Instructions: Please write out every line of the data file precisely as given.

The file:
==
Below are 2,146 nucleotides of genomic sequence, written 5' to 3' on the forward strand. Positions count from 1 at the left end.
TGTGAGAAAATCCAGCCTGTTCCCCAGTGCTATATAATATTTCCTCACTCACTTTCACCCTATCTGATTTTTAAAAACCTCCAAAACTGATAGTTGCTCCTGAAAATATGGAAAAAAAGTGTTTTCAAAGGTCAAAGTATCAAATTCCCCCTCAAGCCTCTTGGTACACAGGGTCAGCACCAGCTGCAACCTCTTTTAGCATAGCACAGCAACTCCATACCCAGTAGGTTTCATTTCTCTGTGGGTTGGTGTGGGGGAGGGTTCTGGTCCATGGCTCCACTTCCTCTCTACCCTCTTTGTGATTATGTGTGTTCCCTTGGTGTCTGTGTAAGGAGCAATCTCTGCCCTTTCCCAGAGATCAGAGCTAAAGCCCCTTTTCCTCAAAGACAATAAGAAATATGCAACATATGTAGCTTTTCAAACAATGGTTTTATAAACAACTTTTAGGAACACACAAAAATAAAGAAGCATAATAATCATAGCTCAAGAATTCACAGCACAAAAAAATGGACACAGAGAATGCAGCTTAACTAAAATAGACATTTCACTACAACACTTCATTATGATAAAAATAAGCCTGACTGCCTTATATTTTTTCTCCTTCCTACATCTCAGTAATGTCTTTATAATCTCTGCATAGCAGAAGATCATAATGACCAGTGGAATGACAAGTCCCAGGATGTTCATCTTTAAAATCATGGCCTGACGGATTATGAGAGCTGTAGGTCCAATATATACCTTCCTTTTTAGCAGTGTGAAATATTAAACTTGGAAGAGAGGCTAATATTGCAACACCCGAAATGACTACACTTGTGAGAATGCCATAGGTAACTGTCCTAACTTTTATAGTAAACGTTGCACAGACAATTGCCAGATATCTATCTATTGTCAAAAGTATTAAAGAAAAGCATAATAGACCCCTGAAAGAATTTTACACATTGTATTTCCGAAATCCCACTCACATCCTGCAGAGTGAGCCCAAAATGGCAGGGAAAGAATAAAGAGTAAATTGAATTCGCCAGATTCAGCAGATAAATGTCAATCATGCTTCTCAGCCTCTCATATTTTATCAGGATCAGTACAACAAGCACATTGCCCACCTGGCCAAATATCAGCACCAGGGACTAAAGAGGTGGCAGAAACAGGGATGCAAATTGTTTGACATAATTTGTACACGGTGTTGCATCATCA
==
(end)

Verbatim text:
Below are 2,146 nucleotides of genomic sequence, written 5' to 3' on the forward strand. Positions count from 1 at the left end.
TGTGAGAAAATCCAGCCTGTTCCCCAGTGCTATATAATATTTCCTCACTCACTTTCACCCTATCTGATTTTTAAAAACCTCCAAAACTGATAGTTGCTCCTGAAAATATGGAAAAAAAGTGTTTTCAAAGGTCAAAGTATCAAATTCCCCCTCAAGCCTCTTGGTACACAGGGTCAGCACCAGCTGCAACCTCTTTTAGCATAGCACAGCAACTCCATACCCAGTAGGTTTCATTTCTCTGTGGGTTGGTGTGGGGGAGGGTTCTGGTCCATGGCTCCACTTCCTCTCTACCCTCTTTGTGATTATGTGTGTTCCCTTGGTGTCTGTGTAAGGAGCAATCTCTGCCCTTTCCCAGAGATCAGAGCTAAAGCCCCTTTTCCTCAAAGACAATAAGAAATATGCAACATATGTAGCTTTTCAAACAATGGTTTTATAAACAACTTTTAGGAACACACAAAAATAAAGAAGCATAATAATCATAGCTCAAGAATTCACAGCACAAAAAAATGGACACAGAGAATGCAGCTTAACTAAAATAGACATTTCACTACAACACTTCATTATGATAAAAATAAGCCTGACTGCCTTATATTTTTTCTCCTTCCTACATCTCAGTAATGTCTTTATAATCTCTGCATAGCAGAAGATCATAATGACCAGTGGAATGACAAGTCCCAGGATGTTCATCTTTAAAATCATGGCCTGACGGATTATGAGAGCTGTAGGTCCAATATATACCTTCCTTTTTAGCAGTGTGAAATATTAAACTTGGAAGAGAGGCTAATATTGCAACACCCGAAATGACTACACTTGTGAGAATGCCATAGGTAACTGTCCTAACTTTTATAGTAAACGTTGCACAGACAATTGCCAGATATCTATCTATTGTCAAAAGTATTAAAGAAAAGCATAATAGACCCCTGAAAGAATTTTACACATTGTATTTCCGAAATCCCACTCACATCCTGCAGAGTGAGCCCAAAATGGCAGGGAAAGAATAAAGAGTAAATTGAATTCGCCAGATTCAGCAGATAAATGTCAATCATGCTTCTCAGCCTCTCATATTTTATCAGGATCAGTACAACAAGCACATTGCCCACCTGGCCAAATATCAGCACCAGGGACTAAAGAGGTGGCAGAAACAGGGATGCAAATTGTTTGACATAATTTGTACACGGTGTTGCATCATCA